Activities: Major Omissions
At the end of last summer, Sea Links Golf Course, the largest development Binh Thuan Province has yet seen, had its soft opening, well before the LP writers began their research. Additionally, Sea Links happily provided tours of the grounds to interested parties long before that. The omission of Sea Links is really an inexcusable error as it has helped to redefine Mui Ne as not just a water sports destination, but now a major golf destination. Its influence has lead to 3 new mini golf courses already, and at least one more proposed 18-hole course further down the beach.
As Vietnam’s Number One resort destination, it is mystifying why LP would neglect to list a single Spa, with so many up and down the beach now. This is another inexcusable error.
• We’ve actually dropped our own listing of Hai Yen Guesthouse, so the web address (on our website) listed by LP is incorrect.
• Kim Hong sold Vietnam-Austria House to new owners, so the email address listed by LP is no longer correct. They imply the pool is somehow new, but it’s always been there.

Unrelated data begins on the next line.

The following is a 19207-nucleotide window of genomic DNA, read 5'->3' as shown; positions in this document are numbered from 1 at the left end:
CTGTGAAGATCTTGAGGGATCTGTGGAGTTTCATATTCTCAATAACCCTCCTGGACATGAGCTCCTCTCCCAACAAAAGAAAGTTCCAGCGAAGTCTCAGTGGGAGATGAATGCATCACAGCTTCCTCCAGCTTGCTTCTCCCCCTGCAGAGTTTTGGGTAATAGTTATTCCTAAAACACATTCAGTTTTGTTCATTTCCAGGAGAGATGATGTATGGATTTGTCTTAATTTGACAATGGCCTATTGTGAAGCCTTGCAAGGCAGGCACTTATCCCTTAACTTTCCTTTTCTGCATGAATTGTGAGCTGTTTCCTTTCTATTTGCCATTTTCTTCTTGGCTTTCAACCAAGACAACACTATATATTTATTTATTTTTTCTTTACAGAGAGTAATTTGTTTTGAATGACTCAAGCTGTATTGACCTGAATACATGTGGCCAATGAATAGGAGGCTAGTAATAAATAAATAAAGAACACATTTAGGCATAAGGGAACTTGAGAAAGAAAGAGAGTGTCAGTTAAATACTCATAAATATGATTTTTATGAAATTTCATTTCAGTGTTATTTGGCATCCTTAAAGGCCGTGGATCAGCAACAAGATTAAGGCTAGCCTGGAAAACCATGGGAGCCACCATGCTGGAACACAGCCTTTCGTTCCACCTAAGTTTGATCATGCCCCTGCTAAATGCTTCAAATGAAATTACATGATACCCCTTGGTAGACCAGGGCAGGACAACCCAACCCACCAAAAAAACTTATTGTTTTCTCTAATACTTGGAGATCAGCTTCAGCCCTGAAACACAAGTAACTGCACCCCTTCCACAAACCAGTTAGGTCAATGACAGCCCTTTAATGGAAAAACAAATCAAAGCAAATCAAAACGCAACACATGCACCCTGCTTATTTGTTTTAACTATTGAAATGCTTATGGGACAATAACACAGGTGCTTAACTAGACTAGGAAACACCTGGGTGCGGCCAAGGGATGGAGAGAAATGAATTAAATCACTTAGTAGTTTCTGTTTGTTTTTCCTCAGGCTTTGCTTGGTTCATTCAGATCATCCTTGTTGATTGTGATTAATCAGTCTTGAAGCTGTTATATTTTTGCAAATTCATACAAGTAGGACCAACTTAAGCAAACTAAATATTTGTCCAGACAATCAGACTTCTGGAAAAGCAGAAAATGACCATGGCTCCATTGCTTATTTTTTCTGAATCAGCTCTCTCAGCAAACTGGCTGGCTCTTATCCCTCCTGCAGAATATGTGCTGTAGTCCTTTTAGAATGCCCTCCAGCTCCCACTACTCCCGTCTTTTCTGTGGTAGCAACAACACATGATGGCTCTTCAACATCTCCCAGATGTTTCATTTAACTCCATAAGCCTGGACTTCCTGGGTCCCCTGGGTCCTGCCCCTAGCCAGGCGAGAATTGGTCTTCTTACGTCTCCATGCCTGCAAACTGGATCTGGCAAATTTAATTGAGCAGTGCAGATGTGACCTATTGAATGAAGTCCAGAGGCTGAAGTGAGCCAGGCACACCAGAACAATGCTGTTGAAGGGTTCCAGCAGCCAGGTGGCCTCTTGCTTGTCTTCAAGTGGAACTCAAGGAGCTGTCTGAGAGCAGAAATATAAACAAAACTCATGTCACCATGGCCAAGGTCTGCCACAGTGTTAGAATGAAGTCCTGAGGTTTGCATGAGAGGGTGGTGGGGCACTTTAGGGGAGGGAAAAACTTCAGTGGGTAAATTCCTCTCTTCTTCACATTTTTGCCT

• Wind Champ Resort just lost its kiteboarding center (mentioned by LP), though Wax bar remains.
• The reference to Mellow being on the “wrong (nonbeach) side of town” is a bit unfair and misleading. It would have been better to simply state it’s across the street from the beach, and thus doesn’t have its own beachfront.
• Bon Bien resort has been around for the two previous editions of the book, so it is not actually a new resort, as stated.
• LP incorrectly tells readers to ignore the name “Victory Phan Thiet Beach Resort” because “it’s not really in Phan Thiet” (implying that the area LP refers to as “Mui ne” is somehow not part of Phan Thiet). However, this is untrue, as all of the accommodations listed are located in Wards of Phan Thiet City.